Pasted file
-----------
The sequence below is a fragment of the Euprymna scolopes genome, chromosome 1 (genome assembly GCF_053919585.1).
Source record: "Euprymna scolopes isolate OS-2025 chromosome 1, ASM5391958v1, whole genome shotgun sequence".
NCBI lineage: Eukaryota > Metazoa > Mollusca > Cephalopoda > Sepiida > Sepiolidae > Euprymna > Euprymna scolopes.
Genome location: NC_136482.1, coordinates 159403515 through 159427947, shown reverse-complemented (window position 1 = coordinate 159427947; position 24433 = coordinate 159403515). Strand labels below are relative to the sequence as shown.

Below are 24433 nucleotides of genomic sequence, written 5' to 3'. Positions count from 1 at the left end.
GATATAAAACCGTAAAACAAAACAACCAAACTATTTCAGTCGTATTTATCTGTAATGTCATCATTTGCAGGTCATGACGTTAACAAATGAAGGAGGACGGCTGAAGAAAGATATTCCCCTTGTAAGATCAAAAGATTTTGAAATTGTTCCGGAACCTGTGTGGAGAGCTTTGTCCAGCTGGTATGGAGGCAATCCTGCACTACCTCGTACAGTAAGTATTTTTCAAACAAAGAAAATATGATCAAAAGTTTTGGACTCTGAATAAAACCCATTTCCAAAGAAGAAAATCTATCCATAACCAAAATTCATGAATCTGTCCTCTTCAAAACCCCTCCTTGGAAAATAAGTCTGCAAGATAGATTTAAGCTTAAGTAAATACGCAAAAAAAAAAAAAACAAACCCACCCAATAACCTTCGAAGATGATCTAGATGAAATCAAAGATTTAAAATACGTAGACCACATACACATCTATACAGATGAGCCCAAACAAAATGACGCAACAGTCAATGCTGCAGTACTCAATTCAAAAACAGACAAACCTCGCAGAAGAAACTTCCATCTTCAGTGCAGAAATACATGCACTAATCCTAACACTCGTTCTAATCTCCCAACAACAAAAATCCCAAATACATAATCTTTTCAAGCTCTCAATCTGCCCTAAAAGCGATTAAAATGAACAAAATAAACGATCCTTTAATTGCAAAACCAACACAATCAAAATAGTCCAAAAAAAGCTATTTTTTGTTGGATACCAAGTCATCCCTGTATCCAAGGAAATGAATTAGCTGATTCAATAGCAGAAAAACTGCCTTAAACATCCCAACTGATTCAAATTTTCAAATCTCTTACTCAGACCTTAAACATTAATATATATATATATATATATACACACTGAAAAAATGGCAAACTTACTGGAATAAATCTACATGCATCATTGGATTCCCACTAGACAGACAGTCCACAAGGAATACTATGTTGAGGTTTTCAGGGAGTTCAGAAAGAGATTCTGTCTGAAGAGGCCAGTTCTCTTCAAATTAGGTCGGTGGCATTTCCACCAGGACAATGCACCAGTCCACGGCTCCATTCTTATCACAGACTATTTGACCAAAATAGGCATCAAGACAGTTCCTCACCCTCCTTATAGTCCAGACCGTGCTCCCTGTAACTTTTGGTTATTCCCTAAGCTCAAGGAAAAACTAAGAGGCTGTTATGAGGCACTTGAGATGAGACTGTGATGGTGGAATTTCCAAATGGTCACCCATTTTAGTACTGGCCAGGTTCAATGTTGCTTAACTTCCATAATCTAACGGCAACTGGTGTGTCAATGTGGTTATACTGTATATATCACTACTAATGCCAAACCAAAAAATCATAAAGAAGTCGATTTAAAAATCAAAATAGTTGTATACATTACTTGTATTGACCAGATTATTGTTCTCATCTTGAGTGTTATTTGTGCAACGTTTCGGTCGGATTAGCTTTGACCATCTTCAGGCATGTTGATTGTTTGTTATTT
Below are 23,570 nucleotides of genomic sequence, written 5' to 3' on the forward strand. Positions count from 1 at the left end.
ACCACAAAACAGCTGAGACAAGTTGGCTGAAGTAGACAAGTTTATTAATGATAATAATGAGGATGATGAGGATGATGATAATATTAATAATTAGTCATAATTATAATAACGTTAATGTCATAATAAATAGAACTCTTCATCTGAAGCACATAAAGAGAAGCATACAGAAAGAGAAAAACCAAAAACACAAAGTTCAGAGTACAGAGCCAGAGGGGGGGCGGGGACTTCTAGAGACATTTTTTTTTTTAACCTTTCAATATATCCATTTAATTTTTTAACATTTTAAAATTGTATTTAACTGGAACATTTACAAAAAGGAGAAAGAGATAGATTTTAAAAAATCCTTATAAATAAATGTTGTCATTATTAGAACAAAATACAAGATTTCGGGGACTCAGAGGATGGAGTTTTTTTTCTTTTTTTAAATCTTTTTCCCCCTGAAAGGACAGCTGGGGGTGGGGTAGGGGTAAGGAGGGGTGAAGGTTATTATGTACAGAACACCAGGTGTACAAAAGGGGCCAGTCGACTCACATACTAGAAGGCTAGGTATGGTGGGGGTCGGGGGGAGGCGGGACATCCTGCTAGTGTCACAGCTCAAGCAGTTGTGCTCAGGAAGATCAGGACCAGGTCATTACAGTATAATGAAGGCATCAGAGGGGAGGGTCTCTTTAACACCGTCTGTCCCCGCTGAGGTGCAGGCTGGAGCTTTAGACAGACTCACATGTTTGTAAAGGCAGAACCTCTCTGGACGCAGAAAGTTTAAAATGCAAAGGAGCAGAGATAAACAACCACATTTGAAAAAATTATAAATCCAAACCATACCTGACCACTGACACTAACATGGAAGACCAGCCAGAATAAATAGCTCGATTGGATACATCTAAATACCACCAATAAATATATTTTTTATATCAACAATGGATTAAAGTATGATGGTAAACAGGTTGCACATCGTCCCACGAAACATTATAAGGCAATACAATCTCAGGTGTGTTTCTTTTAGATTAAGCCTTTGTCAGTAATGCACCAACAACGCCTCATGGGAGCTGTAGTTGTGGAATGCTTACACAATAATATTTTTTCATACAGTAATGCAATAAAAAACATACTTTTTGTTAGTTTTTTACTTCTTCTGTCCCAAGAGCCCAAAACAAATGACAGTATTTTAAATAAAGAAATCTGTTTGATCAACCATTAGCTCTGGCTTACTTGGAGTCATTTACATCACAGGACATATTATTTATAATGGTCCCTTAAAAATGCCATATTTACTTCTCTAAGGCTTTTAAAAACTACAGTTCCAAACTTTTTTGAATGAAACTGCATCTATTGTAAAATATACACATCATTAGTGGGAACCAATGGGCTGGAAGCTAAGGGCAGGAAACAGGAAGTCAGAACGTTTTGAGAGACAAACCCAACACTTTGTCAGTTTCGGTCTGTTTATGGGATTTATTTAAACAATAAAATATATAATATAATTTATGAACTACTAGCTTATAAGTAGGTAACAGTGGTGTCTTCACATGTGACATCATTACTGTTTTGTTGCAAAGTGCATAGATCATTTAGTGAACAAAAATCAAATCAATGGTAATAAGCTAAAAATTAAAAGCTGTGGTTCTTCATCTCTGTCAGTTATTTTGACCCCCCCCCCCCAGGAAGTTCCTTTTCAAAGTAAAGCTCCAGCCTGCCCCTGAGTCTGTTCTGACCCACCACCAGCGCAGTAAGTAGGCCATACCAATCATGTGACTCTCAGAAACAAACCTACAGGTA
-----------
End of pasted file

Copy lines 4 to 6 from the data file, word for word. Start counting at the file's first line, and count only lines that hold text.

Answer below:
Genome location: NC_136482.1, coordinates 159403515 through 159427947, shown reverse-complemented (window position 1 = coordinate 159427947; position 24433 = coordinate 159403515). Strand labels below are relative to the sequence as shown.

Below are 24433 nucleotides of genomic sequence, written 5' to 3'. Positions count from 1 at the left end.
GATATAAAACCGTAAAACAAAACAACCAAACTATTTCAGTCGTATTTATCTGTAATGTCATCATTTGCAGGTCATGACGTTAACAAATGAAGGAGGACGGCTGAAGAAAGATATTCCCCTTGTAAGATCAAAAGATTTTGAAATTGTTCCGGAACCTGTGTGGAGAGCTTTGTCCAGCTGGTATGGAGGCAATCCTGCACTACCTCGTACAGTAAGTATTTTTCAAACAAAGAAAATATGATCAAAAGTTTTGGACTCTGAATAAAACCCATTTCCAAAGAAGAAAATCTATCCATAACCAAAATTCATGAATCTGTCCTCTTCAAAACCCCTCCTTGGAAAATAAGTCTGCAAGATAGATTTAAGCTTAAGTAAATACGCAAAAAAAAAAAAAACAAACCCACCCAATAACCTTCGAAGATGATCTAGATGAAATCAAAGATTTAAAATACGTAGACCACATACACATCTATACAGATGAGCCCAAACAAAATGACGCAACAGTCAATGCTGCAGTACTCAATTCAAAAACAGACAAACCTCGCAGAAGAAACTTCCATCTTCAGTGCAGAAATACATGCACTAATCCTAACACTCGTTCTAATCTCCCAACAACAAAAATCCCAAATACATAATCTTTTCAAGCTCTCAATCTGCCCTAAAAGCGATTAAAATGAACAAAATAAACGATCCTTTAATTGCAAAACCAACACAATCAAAATAGTCCAAAAAAAGCTATTTTTTGTTGGATACCAAGTCATCCCTGTATCCAAGGAAATGAATTAGCTGATTCAATAGCAGAAAAACTGCCTTAAACATCCCAACTGATTCAAATTTTCAAATCTCTTACTCAGACCTTAAACATTAATATATATATATATATATATACACACTGAAAAAATGGCAAACTTACTGGAATAAATCTACATGCATCATTGGATTCCCACTAGACAGACAGTCCACAAGGAATACTATGTTGAGGTTTTCAGGGAGTTCAGAAAGAGATTCTGTCTGAAGAGGCCAGTTCTCTTCAAATTAGGTCGGTGGCATTTCCACCAGGACAATGCACCAGTCCACGGCTCCATTCTTATCACAGACTATTTGACCAAAATAGGCATCAAGACAGTTCCTCACCCTCCTTATAGTCCAGACCGTGCTCCCTGTAACTTTTGGTTATTCCCTAAGCTCAAGGAAAAACTAAGAGGCTGTTATGAGGCACTTGAGATGAGACTGTGATGGTGGAATTTCCAAATGGTCACCCATTTTAGTACTGGCCAGGTTCAATGTTGCTTAACTTCCATAATCTAACGGCAACTGGTGTGTCAATGTGGTTATACTGTATATATCACTACTAATGCCAAACCAAAAAATCATAAAGAAGTCGATTTAAAAATCAAAATAGTTGTATACATTACTTGTATTGACCAGATTATTGTTCTCATCTTGAGTGTTATTTGTGCAACGTTTCGGTCGGATTAGCTTTGACCATCTTCAGGCATGTTGATTGTTTGTTATTT